Jan 23, 2003
arXiv: Physics and Society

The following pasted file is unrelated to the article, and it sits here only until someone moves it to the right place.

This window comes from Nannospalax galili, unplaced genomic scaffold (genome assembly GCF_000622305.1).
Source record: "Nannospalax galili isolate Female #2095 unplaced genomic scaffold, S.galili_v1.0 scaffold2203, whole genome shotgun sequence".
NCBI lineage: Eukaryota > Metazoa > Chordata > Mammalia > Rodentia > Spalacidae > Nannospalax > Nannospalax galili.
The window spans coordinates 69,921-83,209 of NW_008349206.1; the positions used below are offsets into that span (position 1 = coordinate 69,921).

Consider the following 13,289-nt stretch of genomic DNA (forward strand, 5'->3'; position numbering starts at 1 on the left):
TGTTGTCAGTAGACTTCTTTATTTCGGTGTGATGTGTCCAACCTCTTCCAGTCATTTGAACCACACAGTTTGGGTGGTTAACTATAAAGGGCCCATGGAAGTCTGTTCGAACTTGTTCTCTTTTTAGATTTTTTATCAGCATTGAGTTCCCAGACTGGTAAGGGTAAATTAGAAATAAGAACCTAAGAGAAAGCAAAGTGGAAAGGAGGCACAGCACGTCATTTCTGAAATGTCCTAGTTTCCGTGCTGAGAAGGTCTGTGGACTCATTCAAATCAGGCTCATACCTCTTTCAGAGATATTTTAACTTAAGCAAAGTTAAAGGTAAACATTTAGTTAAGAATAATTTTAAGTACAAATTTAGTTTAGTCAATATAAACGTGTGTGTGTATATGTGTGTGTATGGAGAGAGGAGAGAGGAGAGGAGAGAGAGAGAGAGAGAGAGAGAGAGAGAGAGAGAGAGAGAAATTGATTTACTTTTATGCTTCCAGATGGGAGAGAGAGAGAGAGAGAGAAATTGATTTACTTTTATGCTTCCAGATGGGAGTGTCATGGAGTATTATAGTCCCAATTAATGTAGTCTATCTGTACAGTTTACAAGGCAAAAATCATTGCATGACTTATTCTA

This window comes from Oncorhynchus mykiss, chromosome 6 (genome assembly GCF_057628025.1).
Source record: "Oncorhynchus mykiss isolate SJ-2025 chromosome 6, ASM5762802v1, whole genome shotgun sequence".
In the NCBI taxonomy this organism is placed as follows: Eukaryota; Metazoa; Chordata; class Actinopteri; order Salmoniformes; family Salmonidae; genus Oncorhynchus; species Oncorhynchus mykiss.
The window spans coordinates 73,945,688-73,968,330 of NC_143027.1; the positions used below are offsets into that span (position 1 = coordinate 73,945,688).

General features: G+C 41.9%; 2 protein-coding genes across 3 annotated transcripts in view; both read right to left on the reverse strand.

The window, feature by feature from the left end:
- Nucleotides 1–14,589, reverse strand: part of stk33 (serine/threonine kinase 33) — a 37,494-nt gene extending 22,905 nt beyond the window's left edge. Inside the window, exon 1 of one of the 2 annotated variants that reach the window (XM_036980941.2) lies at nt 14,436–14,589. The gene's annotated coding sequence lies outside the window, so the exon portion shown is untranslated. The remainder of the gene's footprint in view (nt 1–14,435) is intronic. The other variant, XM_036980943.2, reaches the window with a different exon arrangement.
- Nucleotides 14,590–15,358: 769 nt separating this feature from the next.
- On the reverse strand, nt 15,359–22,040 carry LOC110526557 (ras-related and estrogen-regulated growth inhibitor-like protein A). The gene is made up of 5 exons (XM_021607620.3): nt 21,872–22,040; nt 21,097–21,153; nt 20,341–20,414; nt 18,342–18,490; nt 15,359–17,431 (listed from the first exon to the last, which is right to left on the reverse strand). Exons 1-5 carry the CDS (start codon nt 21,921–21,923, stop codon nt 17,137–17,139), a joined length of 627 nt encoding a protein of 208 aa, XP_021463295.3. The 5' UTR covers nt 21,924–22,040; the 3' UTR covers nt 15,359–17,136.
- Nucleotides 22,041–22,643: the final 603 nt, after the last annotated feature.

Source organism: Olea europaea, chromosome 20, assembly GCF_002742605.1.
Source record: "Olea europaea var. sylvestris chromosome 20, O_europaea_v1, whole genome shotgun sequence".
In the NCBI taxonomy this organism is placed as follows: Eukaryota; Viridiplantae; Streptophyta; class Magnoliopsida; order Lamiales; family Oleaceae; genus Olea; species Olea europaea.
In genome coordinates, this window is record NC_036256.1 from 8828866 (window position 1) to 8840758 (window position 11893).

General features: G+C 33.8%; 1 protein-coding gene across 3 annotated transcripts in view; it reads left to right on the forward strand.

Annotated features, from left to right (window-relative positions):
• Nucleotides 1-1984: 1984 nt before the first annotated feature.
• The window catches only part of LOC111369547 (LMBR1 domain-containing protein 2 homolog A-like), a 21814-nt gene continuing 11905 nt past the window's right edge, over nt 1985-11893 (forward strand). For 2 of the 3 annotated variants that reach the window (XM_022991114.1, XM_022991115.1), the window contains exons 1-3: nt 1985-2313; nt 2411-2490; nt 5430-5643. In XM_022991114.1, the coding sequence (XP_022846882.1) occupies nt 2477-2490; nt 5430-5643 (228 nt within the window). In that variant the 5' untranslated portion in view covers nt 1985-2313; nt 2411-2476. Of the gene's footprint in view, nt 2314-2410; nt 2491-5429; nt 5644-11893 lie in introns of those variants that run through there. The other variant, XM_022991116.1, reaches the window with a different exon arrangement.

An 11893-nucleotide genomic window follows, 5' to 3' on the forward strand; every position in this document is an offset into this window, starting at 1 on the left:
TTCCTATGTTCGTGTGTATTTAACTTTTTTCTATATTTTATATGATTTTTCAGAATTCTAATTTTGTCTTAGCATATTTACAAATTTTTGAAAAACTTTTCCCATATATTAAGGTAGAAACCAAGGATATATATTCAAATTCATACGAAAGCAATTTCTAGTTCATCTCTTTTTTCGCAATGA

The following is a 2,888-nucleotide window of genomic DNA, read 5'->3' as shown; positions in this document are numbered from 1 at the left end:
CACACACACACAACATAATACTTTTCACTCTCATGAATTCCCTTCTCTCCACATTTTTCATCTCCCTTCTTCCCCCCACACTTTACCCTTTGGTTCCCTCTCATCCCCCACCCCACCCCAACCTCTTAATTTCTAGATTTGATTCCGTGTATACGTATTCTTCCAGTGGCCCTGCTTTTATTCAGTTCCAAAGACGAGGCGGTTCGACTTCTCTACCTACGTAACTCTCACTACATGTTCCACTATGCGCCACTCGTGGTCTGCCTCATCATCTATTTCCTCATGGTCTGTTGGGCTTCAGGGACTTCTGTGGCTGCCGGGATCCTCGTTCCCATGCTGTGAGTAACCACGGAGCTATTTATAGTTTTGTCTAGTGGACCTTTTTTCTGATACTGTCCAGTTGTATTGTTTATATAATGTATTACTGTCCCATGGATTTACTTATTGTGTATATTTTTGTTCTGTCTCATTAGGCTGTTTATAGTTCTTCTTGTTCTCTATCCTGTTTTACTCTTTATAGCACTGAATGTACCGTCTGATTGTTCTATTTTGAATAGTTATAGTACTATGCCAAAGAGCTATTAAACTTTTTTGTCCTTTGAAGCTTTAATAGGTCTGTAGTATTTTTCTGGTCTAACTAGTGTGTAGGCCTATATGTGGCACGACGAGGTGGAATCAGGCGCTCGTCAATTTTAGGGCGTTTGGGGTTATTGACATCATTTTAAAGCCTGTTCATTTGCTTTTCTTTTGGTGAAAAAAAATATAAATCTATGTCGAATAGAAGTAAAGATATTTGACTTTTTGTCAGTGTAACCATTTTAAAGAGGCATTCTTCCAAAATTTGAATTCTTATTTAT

The only military application in which depleted-uranium (DU) alloys out-perform present-day tungsten alloys is long-rod penetration into a main battle-tank's armor. However, this advantage is only on the order of 10%, and it disappears when the comparison is made in terms of actual lethality of complete anti-tank systems instead of laboratory-type steel penetration capability. Therefore, new micro- and nano-engineered tungsten alloys may soon out-perform DU alloys, enabling the production of tungsten munition which will be better than existing uranium munition, and whose overall life-cycle cost will be lower, due to the absence of the problems related to the radioactivity of uranium. The reasons why DU weapons have been introduced and used are analysed from the perspective that their radioactivity must have played an important role in the decision making process. It is found that DU weapons belong to the diffuse category of low-radiological-impact nuclear weapons to which emerging types of low-yield (i.e., fourth generation) nuclear explosives also belong. It is concluded that the battlefield use of DU during the 1991 Gulf War, which broke a 46-year-long taboo against the intentional use or induction of radioactivity in combat, has created a military and legal precedent which has trivialized the combat use of radioactive materials, and therefore made the use of nuclear weapons more probable.